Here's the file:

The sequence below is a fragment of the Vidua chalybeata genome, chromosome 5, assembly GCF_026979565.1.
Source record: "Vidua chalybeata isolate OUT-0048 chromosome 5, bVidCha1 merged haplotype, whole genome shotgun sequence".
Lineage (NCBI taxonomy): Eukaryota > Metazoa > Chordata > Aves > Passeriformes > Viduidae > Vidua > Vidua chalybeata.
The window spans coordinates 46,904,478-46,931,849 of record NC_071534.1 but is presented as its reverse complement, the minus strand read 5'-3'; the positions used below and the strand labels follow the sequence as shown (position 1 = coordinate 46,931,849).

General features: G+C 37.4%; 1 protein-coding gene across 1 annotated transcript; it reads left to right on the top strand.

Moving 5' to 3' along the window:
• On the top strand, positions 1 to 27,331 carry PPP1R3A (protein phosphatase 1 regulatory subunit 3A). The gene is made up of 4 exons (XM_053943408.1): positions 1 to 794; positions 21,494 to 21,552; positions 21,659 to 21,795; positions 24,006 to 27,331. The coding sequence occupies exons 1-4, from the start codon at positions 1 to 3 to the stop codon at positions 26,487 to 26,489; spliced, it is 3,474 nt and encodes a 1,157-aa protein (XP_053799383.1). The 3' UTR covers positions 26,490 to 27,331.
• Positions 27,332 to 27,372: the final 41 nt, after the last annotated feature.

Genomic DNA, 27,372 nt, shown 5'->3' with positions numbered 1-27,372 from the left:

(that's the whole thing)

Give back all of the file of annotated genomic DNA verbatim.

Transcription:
The sequence below is a fragment of the Vidua chalybeata genome, chromosome 5, assembly GCF_026979565.1.
Source record: "Vidua chalybeata isolate OUT-0048 chromosome 5, bVidCha1 merged haplotype, whole genome shotgun sequence".
Lineage (NCBI taxonomy): Eukaryota > Metazoa > Chordata > Aves > Passeriformes > Viduidae > Vidua > Vidua chalybeata.
The window spans coordinates 46,904,478-46,931,849 of record NC_071534.1 but is presented as its reverse complement, the minus strand read 5'-3'; the positions used below and the strand labels follow the sequence as shown (position 1 = coordinate 46,931,849).

General features: G+C 37.4%; 1 protein-coding gene across 1 annotated transcript; it reads left to right on the top strand.

Moving 5' to 3' along the window:
• On the top strand, positions 1 to 27,331 carry PPP1R3A (protein phosphatase 1 regulatory subunit 3A). The gene is made up of 4 exons (XM_053943408.1): positions 1 to 794; positions 21,494 to 21,552; positions 21,659 to 21,795; positions 24,006 to 27,331. The coding sequence occupies exons 1-4, from the start codon at positions 1 to 3 to the stop codon at positions 26,487 to 26,489; spliced, it is 3,474 nt and encodes a 1,157-aa protein (XP_053799383.1). The 3' UTR covers positions 26,490 to 27,331.
• Positions 27,332 to 27,372: the final 41 nt, after the last annotated feature.

Genomic DNA, 27,372 nt, shown 5'->3' with positions numbered 1-27,372 from the left: